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Can the Climate Movement Break Free From the 'Jobs vs. Environment' Debate?


#1

Can the Climate Movement Break Free From the 'Jobs vs. Environment' Debate?

Kate Aronoff

For two weeks this May, organizers across 12 countries will participate in Break Free 2016, an open-source invitation to encourage “more action to keep fossil fuels in the ground and an acceleration in the just transition to 100 percent renewable energy.” Many of the month’s events — pulled together by 350.org and a slew of groups around the world — are set to take place within ongoing campaigns to shut down energy infrastructure, targeting “some of the most iconic and dangerous fossil fuel projects all over the world” with civil disobedience.


#2

No Environment = No Life = No Jobs. Q.E.D.


#3

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#4

I do not think we can until we abandon the premise that job creation is the province of the investor class.

As long as this remains the case, they will dictate terms and their terms are "rip everything up so I can make a return on my investment and all regulations protecting the environment impact my returns".


#5

Contrary to those who traffic in one-size-fits-all UNIFORM frames, I think this is the most telling part of this article:

"Still, Labor is no monolith. There are sharp divides among unions over the climate and the future of fossil fuels. There are also plenty of potential allies. Some unions, mainly in the building trades, have poured money and staff time into stopping green group’s efforts. Others have waded more cautiously, signing onto events like the 2014 People’s Climate March on the strict condition that it not take a stand on infrastructure projects like the Keystone XL. Unions like National Nurses United and the Communications Workers of America, on the other hand, have been outspoken about their support for the climate fight. And projects like the Labor Network for Sustainability and Trade Unions for Energy Democracy — a coalition of international unions — outline and argue for a holistic transition away from fossil fuels."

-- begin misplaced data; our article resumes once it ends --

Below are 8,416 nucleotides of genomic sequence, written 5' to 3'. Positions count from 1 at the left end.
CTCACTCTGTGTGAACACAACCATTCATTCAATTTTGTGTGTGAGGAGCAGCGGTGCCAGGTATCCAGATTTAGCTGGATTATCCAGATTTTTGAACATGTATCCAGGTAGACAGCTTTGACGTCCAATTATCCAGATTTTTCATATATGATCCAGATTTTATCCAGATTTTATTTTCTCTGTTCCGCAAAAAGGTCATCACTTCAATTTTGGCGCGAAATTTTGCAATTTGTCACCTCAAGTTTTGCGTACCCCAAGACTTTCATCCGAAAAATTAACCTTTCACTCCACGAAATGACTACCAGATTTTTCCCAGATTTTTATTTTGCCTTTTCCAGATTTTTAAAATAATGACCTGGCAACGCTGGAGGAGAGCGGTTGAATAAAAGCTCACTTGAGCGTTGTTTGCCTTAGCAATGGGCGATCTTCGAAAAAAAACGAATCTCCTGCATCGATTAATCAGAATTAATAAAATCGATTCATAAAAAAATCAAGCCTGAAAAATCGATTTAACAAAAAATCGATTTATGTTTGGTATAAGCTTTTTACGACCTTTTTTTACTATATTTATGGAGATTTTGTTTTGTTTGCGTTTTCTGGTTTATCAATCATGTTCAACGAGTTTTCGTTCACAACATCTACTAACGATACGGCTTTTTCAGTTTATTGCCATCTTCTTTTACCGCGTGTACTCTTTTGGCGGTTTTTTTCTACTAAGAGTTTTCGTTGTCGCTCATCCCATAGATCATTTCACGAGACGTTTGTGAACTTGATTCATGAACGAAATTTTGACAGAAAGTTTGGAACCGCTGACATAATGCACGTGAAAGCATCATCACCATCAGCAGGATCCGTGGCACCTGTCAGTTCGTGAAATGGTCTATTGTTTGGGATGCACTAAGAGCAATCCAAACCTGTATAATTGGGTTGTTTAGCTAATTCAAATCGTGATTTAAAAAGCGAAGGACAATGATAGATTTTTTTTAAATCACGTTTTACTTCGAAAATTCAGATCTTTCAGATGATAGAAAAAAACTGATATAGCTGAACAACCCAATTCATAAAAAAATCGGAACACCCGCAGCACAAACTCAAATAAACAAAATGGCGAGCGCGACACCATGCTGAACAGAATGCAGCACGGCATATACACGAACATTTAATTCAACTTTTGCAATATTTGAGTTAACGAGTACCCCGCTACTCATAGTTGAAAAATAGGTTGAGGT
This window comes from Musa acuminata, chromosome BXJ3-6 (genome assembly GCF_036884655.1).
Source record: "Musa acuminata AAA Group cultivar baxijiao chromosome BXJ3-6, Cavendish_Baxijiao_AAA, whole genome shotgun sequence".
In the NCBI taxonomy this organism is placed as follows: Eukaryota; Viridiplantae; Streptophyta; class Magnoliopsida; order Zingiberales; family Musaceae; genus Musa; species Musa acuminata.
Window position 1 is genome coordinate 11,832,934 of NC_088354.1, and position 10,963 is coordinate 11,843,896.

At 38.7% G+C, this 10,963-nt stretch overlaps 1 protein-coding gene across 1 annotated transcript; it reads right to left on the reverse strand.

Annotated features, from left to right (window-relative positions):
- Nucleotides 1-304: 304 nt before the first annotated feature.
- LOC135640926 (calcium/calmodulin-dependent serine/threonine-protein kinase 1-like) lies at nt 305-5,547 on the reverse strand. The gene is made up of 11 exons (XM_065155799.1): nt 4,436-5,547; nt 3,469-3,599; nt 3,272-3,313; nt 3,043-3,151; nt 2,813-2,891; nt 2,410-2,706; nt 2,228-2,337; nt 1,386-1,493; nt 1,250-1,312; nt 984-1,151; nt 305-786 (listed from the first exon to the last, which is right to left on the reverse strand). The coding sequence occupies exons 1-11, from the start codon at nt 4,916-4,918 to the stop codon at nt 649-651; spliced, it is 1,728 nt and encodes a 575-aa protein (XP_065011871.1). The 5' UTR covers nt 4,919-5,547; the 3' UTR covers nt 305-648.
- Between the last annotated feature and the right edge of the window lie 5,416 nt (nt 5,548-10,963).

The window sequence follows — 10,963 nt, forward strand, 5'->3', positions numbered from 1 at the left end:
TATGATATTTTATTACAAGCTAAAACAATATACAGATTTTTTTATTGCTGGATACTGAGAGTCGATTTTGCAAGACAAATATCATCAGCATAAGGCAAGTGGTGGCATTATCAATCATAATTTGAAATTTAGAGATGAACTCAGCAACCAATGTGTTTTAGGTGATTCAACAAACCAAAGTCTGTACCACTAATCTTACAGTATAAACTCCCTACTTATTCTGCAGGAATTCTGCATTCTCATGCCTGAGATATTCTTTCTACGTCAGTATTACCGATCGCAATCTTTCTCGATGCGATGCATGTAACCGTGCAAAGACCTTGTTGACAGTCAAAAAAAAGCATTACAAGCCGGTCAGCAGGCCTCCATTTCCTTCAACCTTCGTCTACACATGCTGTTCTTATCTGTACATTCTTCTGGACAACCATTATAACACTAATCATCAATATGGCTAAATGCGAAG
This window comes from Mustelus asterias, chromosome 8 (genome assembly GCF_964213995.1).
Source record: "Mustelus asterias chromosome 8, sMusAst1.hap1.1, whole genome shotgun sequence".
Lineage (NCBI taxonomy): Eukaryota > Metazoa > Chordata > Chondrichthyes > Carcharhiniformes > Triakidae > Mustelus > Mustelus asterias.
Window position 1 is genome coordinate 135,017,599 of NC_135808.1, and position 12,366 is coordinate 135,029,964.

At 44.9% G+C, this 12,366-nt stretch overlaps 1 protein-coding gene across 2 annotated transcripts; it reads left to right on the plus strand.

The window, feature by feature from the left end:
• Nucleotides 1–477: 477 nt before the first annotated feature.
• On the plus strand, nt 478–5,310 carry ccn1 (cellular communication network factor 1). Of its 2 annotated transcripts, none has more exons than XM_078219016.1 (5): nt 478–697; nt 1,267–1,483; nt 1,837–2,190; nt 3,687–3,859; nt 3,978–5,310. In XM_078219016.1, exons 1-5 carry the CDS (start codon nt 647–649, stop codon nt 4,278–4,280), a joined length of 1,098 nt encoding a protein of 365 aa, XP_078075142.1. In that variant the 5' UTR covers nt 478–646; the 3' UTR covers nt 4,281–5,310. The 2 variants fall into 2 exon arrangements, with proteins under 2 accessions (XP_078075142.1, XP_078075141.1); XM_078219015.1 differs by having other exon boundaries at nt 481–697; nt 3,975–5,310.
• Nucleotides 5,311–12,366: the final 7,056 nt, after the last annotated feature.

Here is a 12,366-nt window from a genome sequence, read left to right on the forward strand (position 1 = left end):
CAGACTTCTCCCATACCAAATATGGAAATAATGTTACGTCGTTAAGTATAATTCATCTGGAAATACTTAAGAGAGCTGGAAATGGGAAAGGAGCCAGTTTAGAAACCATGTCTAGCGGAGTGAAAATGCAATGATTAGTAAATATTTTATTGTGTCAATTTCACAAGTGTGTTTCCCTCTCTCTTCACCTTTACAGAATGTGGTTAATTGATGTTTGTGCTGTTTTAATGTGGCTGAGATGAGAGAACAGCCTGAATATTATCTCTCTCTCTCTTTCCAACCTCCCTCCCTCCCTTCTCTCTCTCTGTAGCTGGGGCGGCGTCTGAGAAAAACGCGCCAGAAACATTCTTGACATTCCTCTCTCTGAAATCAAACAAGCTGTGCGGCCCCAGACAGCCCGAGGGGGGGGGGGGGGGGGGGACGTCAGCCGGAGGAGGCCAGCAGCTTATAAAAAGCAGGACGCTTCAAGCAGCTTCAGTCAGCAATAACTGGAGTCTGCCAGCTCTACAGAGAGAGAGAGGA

#6

It always comes down to government. An incentive for switching to renewables expires and they go right back to saying well we have to keep using fossil fuels as yet! Companies hire consultants to push that devil's compromise. "Not yet! Not yet! We need to keep it in the ground but not yet!"

Why do these incentive programs expire? Environmental organizations need to coordinate around the world to get a uniform acceptance that all governments will provide relatively long term incentives to enable a change off fossil fuels. Yes shutting down a few refineries helps but we'd shut down more of them if there were incentives like job retraining and investment in renewables sector jobs and manufacturing. Without government support and assistance the race will not be won before the worst starts to happen everywhere. That is what we need to avoid... The catastrophic decade that is fast approaching when the worst case scenarios start to become regular occurrences!


#7

This exemplifies one reason the neoliberals were able to quietly assume control and how they hold on to it. They divide and conquer. The left all to frequently plays along by dividing itself into camps of competing interests that work against each other.

The answer to the question "Which is more important jobs or the environment?" shouldn't be one or the other. The answer is BOTH.

Environmentalists should insist that clean energy jobs be unionized. Of course a worker who relies on a fossil fuel job to feed his/her family is going to be hostile if environmentalists advocate taking that job away without providing an alternative for that individual worker. That's only natural. But, if the worker can be shown plans exactly how he/she will have a job that is just as good, if not better, then allies are created.

What the neoliberals do is to say that clean energy will create new jobs in the general economy. But, it's a big country. If the new jobs are half a continent away from the current workers and poorly paid, then workers and environmentalists are divided. The neoliberals win. Environmentalists and workers lose.


#8

It's going to take a system change. One where we are all equal and the ones at the top won't take kindly to this. We need a society not based in money or profit, the big question will we be able to change our ways in time?


#9